THC Can Help Prevent Colon Cancer in Mice, Study Finds
Complete the form below and we will email you a PDF version of "THC Can Help Prevent Colon Cancer in Mice, Study Finds"
Tetrahydrocannabinol (THC) may be able to prevent the development of colon cancers, say researchers from the University of South Carolina.
The researchers found that mice injected with both THC and carcinogens did not go on to develop any cancerous tumors in the colon, whereas a control group only given the carcinogens did.
The study, published in iScience, determined that THC was able to effectively suppress inflammation in the colon through activating the body’s CB2 endocannabinoid receptor, which in turn prevented the onset of cancers in this region.
The finding could have significant consequences for those with inflammatory bowel diseases, such as Crohn’s disease or ulcerative colitis.
THC suppresses tumor development in mice
In the study, mice were injected with either just a carcinogen designed to induce colon cancer or the carcinogen with an added 10 milligram per kilogram (mg/kg) dose of THC. By the end of the treatment period, the mice given the THC mixture had lost a significant amount of weight and experienced a significant decrease in spleen size.
However, none of the animals in the THC group went on to develop any colonic tumors. The overall severity of inflammation in the colon was also significantly lower in the animals given THC.
“The fact that we were able to show that treatment with THC prevents inflammation in the colon and at the same time inhibits the development of colon cancer supports the notion that inflammation and colon cancer are closely linked. Thus, in patients who are at a higher risk of developing colon cancer, THC or other anti-inflammatory agents may be beneficial,” Dr Prakash Nagarkatti, study author and the vice-president of research at USC, said in a statement.
After further investigation, the researchers determined that THC was able to alter the body’s inflammatory response through its agonism of the CB2 endocannabinoid receptor, a receptor that does not produce psychoactive effects. This particular interaction was able to prompt responses from the intestinal antigen-presenting cells (APCs) and T-regulatory cells (Tregs) which reduced inflammation in the colon.
“Our results showed that THC was acting through CB2 receptors, which is exciting and suggests that compounds that activate CB2 and cause no psychoactive effects may be beneficial to prevent IBD and colon cancer,” added Dr Mitzi Nagarkatti, fellow study author and chair of USC’s Department of Pathology, Microbiology and Immunology.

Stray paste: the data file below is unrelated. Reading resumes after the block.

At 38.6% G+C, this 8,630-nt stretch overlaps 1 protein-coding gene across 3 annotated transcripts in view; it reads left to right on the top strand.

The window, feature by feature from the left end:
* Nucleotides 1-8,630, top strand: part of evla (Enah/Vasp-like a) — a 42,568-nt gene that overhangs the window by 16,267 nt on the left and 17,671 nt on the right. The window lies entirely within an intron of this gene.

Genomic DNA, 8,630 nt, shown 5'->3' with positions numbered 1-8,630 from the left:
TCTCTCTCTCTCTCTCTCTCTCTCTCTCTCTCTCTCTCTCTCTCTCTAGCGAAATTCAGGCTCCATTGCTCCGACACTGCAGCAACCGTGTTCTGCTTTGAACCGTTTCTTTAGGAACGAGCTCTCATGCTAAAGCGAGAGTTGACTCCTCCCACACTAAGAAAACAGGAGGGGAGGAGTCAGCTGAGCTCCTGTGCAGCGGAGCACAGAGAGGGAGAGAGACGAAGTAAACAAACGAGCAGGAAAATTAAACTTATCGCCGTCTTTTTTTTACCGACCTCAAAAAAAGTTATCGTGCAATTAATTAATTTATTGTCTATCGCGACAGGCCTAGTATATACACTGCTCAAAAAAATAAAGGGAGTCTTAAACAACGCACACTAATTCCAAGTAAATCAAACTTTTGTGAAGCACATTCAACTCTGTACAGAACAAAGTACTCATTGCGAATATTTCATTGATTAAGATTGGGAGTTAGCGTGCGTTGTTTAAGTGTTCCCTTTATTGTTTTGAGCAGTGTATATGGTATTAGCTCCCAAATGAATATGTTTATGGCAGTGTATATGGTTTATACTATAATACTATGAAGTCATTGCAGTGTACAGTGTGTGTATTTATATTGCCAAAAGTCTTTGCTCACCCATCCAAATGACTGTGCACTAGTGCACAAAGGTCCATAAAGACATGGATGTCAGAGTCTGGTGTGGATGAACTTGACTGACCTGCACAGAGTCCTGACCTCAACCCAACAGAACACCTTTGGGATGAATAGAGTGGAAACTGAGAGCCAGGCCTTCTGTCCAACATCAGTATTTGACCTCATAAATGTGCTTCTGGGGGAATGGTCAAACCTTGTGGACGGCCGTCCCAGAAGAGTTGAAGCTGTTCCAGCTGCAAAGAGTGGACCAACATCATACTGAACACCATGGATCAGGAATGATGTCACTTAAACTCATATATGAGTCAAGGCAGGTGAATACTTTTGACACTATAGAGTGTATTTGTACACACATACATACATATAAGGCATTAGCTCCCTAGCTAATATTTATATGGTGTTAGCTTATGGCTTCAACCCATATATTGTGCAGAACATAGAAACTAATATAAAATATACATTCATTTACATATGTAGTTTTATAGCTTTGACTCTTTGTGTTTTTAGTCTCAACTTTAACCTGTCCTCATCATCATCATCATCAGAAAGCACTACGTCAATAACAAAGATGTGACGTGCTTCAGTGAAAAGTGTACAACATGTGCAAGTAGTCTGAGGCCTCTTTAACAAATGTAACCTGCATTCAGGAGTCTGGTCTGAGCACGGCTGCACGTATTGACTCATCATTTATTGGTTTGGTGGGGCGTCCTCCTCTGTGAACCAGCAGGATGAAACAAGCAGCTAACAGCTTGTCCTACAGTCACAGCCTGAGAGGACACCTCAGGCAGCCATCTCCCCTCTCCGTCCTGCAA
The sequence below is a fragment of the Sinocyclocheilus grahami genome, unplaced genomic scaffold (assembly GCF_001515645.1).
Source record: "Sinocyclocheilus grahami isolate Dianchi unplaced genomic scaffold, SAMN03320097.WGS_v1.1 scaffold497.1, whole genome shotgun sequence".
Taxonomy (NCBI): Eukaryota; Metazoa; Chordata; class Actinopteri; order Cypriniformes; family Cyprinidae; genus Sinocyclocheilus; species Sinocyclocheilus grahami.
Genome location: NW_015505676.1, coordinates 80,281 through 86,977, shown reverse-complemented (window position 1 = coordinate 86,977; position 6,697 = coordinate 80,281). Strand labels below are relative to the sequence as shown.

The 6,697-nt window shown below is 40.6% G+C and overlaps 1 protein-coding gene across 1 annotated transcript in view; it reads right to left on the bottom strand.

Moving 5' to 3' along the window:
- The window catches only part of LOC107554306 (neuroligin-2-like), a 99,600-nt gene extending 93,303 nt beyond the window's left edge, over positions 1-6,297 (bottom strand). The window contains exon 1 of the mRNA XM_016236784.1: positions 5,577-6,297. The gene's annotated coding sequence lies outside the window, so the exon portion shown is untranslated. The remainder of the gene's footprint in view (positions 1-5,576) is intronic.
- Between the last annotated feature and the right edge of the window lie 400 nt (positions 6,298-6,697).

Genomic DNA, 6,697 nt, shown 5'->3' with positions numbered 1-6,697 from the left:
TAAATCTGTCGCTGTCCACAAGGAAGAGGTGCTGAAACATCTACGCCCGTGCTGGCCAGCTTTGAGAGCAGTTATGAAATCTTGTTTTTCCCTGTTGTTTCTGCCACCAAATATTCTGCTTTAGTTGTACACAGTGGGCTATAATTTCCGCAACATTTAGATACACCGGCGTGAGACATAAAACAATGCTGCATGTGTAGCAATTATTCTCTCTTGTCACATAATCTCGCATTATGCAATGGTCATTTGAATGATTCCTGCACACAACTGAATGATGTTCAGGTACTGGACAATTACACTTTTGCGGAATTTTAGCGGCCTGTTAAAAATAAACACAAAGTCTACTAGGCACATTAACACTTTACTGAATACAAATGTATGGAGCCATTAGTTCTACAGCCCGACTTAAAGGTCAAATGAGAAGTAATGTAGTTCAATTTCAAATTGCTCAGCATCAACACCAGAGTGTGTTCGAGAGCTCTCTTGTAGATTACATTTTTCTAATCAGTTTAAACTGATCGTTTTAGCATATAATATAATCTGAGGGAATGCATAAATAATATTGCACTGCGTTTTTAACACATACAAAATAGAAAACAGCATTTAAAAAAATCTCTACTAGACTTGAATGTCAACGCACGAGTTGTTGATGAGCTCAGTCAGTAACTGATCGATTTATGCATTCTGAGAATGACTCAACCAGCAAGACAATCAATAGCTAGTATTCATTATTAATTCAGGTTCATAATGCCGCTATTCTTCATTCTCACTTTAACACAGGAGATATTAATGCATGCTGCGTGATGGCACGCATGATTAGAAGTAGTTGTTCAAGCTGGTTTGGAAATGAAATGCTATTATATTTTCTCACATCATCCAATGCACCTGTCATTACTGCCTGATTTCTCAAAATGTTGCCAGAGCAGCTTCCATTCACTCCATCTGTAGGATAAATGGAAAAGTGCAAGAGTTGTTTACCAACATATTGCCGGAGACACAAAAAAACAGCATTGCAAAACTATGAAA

Crohn’s, ulcerative colitis, and cancer
With the rising incidence of inflammatory bowel disease (IBD) around the world, it would follow that there would be an equivalent increase in the numbers of people who are at risk of developing IBD-linked diseases, such as colon and rectal cancers.
As things stand, research has established a genetic component to the development of IBD, but the full mechanism behind the condition is still unknown.
This present study is not the first to investigate whether a cannabinoid might have a beneficial effect on IBD-related complications. A 2019 study published by researchers at the University of Nottingham, UK, found that another major cannabinoid, CBD, was effectively able to reduce the permeability of the human gastrointestinal tract and so reduce inflammation in the gut.
The randomized placebo-controlled, double-blind trial saw participants use aspirin to induce a state of temporary gut permeability. After examining the sugars present in the participants’ urine, the researchers found that a combination dose of CBD and the endocannabinoid-like molecule palmitoylethanolamide (PEA) was able to prevent inflammation-induced hyperpermeability in the subjects’ colons.
The gastrointestinal tract functions as a selectively permeable barrier, allowing water and nutrients from food to be absorbed into the body while rejecting harmful bacteria and lipopolysaccharides. Gut inflammation can disrupt this process and cause some of these harmful substances to cross the gastrointestinal barrier, which is thought to be another risk factor for developing IBD.